If this is a railfan page, every effort has been made to make sure that the information contained on this map and in this railfan guide is correct.  Once in a while, an error may creep in :-)

My philosophy: Pictures and maps are worth a thousand words, especially for railfanning.  Text descriptions only get you so far, especially if you get lost or disoriented.  Take along good maps.... a GPS is OK to get somewhere, but maps are still better if you get lost!  I belong to AAA, which allows you to get local maps for free when you visit the local branches.  ADC puts out a nice series of county maps for the Washington DC area, but their state maps do not have the railroads on them.  If you can find em, I like the National Geographic map book of the U.S..... good, clear, and concise graphics, and they do a really good job of showing you where tourist type attractions are, although they too lack the railroads.  Other notes about specific areas will show up on that page if known.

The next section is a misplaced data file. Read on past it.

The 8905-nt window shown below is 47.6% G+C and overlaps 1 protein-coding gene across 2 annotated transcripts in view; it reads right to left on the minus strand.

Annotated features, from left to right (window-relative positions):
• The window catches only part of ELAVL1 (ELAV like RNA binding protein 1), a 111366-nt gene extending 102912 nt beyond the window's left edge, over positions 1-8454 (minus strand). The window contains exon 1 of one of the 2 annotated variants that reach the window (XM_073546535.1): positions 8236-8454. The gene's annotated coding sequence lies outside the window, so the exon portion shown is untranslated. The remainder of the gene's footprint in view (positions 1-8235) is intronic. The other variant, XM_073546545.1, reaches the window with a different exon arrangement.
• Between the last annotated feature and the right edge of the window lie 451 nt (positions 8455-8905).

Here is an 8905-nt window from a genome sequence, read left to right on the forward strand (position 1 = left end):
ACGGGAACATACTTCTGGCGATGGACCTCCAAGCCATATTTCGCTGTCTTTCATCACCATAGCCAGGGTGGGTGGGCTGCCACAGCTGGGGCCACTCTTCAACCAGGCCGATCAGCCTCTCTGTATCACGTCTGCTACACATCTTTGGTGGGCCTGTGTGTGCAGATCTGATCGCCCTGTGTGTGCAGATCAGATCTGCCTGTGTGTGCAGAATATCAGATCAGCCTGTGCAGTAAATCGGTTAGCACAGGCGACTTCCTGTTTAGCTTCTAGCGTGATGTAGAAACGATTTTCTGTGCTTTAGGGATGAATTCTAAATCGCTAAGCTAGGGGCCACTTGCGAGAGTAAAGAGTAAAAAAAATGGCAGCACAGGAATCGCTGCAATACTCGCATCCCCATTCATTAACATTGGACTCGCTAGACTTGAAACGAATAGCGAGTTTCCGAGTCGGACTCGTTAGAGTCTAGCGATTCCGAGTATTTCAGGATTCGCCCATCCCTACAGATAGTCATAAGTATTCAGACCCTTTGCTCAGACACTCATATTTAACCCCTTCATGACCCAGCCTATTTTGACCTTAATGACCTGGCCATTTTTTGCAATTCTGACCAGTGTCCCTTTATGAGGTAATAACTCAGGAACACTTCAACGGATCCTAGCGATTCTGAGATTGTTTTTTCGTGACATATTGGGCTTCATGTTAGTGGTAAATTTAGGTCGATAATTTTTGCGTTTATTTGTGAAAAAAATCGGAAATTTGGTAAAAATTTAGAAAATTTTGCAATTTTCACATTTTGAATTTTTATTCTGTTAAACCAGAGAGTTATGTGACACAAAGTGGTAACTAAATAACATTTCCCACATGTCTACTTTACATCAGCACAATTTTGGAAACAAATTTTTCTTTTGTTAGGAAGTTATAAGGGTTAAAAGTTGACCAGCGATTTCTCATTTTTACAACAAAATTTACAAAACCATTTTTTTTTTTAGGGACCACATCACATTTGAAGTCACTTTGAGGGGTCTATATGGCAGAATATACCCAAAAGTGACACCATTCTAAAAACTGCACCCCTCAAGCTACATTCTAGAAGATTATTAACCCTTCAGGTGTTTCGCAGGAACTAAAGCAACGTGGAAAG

Aerial shots were taken from either Google or Bing Maps as noted.  Screen captures are made with Snagit, a Techsmith product... a great tool if you have never used it! 

By the way, floobydust is a term I picked up 30-40 years ago from a National Semiconductor data book, and means miscellaneous and/or other stuff.

Pictures and additional information is always needed if anyone feels inclined to take 'em, send 'em, and share 'em, or if you have something to add or correct.... credit is always given!  Please be NICE!!!  Contact info is here

Beware: If used as a source, ANYTHING from Wikipedia must be treated as being possibly being inaccurate, wrong, or not true.


NEW OCT27/2019
Last Modified 30-Oct-2019